'Overall, materials that come from renewable or recycled sources are better for the environment. Room & Board's Urban Wood Project reclaims materials from Baltimore row homes targeted for demolition, and from trees taken down due to storm damage, safety concerns, disease, and canopy management,' says Emily McGarvey, Room & Board's director of sustainability. 'Growing this circular supply chain means diverting these trees from landfills and transforming them into heirloom quality furniture.'
2. Shop a sustainable mattress
To shop sustainably for the bedroom, it’s important to consider what the best mattresses are made from as well as think about what happens to it at the end of its life. Over 20 million mattresses are destined for landfill in the US per year, while the figure in the UK is 7.5 million, according to The Furniture Recycling Group (opens in new tab). Think ahead when you buy and look for a mattress that’ll last at least 8-10 years, and one that's fully recyclable.
Eco-friendly mattresses are made using materials such as cotton, linen, wool, latex – which is also a natural material – or bamboo, which could be combined with coils, depending on the mattress design. Some manufacturers are also making use of fiber made from recycled plastic bottles in their mattress designs, keeping the waste out of landfill and oceans.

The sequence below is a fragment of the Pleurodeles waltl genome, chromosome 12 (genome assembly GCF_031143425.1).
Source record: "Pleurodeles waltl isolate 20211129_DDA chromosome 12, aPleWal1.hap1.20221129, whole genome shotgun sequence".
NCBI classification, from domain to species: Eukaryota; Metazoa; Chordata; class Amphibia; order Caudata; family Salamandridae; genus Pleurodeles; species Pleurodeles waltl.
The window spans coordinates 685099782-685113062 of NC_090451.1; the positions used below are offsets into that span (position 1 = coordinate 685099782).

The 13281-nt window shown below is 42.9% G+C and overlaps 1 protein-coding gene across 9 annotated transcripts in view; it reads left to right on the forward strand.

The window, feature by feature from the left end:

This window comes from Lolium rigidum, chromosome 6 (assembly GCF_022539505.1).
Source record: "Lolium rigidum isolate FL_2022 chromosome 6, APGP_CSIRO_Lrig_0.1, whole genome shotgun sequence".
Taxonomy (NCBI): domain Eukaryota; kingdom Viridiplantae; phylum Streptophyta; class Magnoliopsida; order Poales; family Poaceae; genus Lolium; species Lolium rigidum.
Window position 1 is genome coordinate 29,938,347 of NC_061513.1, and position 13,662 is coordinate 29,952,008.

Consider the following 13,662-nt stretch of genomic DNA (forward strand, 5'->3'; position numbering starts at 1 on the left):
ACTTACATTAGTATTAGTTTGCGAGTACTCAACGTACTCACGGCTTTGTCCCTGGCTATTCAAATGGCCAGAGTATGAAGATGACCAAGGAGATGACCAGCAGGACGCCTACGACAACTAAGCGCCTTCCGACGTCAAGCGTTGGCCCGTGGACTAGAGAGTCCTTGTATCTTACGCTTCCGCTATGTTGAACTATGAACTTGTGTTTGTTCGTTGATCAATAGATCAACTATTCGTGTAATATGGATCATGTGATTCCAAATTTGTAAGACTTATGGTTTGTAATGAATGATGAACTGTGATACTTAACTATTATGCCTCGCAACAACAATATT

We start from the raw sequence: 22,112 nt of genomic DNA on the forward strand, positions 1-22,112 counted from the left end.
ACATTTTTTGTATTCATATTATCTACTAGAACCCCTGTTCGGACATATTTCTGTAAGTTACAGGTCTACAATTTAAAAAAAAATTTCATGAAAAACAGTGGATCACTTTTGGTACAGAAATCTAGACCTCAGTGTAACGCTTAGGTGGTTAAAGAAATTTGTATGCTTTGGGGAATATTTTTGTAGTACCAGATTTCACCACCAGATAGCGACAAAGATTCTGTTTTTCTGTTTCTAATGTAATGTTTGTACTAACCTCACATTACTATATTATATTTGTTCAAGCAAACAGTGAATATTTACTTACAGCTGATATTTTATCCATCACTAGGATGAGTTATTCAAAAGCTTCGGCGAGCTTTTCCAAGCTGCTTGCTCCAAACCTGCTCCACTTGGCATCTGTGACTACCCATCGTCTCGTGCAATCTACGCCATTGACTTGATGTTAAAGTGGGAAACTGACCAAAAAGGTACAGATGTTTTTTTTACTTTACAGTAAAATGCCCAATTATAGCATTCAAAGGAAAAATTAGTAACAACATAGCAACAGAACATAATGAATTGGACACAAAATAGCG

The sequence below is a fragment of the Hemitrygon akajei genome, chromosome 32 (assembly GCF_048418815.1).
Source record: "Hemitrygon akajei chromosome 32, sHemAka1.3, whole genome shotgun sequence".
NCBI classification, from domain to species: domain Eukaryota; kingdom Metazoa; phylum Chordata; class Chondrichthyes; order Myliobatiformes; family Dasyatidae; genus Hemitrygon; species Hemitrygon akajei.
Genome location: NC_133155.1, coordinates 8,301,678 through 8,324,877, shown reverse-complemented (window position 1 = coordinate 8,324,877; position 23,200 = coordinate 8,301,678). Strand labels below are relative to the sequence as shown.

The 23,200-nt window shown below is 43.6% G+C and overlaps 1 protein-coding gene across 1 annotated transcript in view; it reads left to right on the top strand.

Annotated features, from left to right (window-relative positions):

The way mattresses are manufactured also affects how eco-friendly they are. Mattresses made from organic materials ensure that the finished product isn't just eco-friendly, but the material growing and manufacturing process is as well.
If you want an organic mattress, look for the Global Organic Textile Standard (GOTS) (opens in new tab), and the Global Organic Latex Standard (GOLS) (opens in new tab), which have strict criteria for the whole supply chain.
3. Check the labels
Manufacturers and retailers are making it easier to choose sustainable furnishings thanks to a slew of product call outs and certifications now given to items that are better-for-the-earth.
'There are many product call-outs and certifications related to sustainability. Also, social and environmental sustainability covers a wide range of topics including materials, chemicals, fair wages, and waste (just to name a few),' says McGarvey. 'Understanding what sustainability topics are most important to you will focus your search for more sustainable products.'
To choose sustainable materials or recycled content, look for FSC-certified wood, for example, which means that the wood had been sourced from a responsibly managed forest.